Use Psychology in Your Brand Strategy to Create Irresistible Brand Experiences and Increase Sales

Have you ever bought something you thought you really needed and it turned out you didn’t? Impulse purchases are common phenomena but rarely do people realized that it’s not them to blame, but the clever marketers and their brand strategy tactics.


Psychology has been used by marketers for years as a core factor within their brand strategy, and each time it’s getting harder and harder to decipher the weed from the chaff, simply because you can’t control your brain.


So if others are using psychology to drive results, why can’t you use it in your brand strategy too?


This article is intended to explore the science behind common psychology principles used in branding and marketing. We’ll also explore why and how the principles work and look at ethical issues that may arise.


To make your brand truly speak to your audience, psychology and empathy have to be built into the core of your brand. The Persona Brand Building Blueprint™ Mastermind creates a clear process for you to influence customer choice within your brand strategy. You can learn how to infuse your brand with a strong emotional appeal, tap into people’s subconsciousness and create an irresistible bond between your brand and your customers so you increase your sales.


Persona Brand Building Blueprint Workshop


The Science Behind Emotional Brand Strategy

Numerous studies have shown that people buy feelings and experiences, not things. When you see a cute puppy, certain hormones fill your brain and you become loving and affectionate. You don’t care about the exact hormone process in your brain, but the puppy certainly makes you feel good.


Here are the two videos that prove the point. The speakers (Tony Robbins and Aaron Ross) talk about education and positive feelings as the two drivers of sales:





Outlining how the product solves the problem has little effect on people. Creating a picture of a happy, stress-free life has a far more profound effect.


So why do emotions work so well? The powerful effect that emotions have can be explained by psychological associations. We learn by assigning emotional value to things. Touch a cactus needle and you’ll get a painful scratch. Next time you see the cactus, you won’t be so eager to touch its needles. These psychological memories[1] get stored in our brain so that we can avoid the danger the next time.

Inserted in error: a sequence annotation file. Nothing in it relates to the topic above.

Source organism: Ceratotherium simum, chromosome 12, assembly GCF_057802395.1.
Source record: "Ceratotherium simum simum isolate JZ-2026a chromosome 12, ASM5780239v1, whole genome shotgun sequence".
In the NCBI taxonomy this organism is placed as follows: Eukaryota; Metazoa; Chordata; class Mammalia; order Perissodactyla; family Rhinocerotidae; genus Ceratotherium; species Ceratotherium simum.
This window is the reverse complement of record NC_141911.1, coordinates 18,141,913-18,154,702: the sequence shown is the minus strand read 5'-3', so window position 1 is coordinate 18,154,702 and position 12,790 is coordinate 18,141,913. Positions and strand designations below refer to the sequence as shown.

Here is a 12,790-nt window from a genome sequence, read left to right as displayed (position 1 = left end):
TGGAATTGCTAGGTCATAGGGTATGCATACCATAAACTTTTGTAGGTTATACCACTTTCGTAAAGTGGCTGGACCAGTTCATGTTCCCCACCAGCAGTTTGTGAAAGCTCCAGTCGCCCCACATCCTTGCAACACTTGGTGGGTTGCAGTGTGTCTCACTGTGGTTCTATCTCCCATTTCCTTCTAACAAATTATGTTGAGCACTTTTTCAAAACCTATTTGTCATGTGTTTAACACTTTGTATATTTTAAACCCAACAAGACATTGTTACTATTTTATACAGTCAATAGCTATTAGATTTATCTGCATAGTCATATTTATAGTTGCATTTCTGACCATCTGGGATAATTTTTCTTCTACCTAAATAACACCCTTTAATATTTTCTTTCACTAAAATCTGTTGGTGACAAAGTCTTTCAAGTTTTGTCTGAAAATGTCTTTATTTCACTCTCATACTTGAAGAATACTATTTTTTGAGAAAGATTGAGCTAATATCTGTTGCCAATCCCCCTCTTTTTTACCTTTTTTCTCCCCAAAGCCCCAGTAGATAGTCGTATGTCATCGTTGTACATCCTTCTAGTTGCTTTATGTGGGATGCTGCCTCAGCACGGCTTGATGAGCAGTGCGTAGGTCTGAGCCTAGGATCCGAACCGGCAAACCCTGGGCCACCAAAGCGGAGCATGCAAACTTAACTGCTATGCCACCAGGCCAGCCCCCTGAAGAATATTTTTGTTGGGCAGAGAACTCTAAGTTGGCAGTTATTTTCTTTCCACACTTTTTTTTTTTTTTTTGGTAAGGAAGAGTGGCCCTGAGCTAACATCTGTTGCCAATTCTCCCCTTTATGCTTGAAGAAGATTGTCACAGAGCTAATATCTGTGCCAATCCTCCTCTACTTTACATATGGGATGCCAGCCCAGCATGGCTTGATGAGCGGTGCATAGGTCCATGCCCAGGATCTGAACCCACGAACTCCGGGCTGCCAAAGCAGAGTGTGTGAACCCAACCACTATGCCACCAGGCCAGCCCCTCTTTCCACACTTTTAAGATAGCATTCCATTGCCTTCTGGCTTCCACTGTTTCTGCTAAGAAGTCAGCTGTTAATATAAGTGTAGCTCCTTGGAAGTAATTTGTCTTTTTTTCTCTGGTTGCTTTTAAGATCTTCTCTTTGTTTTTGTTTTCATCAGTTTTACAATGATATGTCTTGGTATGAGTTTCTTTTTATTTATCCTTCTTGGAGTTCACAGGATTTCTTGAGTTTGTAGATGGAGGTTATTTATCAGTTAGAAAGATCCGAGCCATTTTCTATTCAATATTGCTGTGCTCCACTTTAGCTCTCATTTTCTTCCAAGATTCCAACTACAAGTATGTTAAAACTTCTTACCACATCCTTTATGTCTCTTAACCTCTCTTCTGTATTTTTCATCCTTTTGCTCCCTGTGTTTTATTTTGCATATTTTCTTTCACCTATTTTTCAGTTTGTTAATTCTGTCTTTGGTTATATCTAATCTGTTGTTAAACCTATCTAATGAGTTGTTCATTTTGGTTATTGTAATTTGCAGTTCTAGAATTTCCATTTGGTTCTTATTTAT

Unfortunately, they are stored so deeply in our unconscious minds that we lose the power over our reactions.


Brand Strategy

Image via


Knowing your audience well and creating these associations as part of your brand strategy gives you an unprecedented advantage over your competitors. Customers are as prone to brand messages as they are to the messages from the outside world. You can create associations through constant communication and wonderful experiences and make a person feel happy or sad whenever he or she buys your product.



For example, when Coca-Cola’s marketing team featured Santa Claus in their TV ads they created a strong Christmas association – suddenly, we all needed a Coca-Cola signature beverage on our tables to feel warm and happy. Coca-Cola’s sales soared and continue to rise ever since.


Related: Christmas Branding: Top 10 Tips to Infuse Your Brand with Seasonal Spirit


But how do you create associations within your brand strategy? Let’s look at psychological principles that describe what people respond to.


7 Emotional Psychological Principles Used In Brand Strategy


These psychological principles were identified by the professor of psychology and marketing, Robert Cialdini, in his book Influence: The Psychology of Persuasion.[2] Anyone who has a business and sells products or services should learn these principles.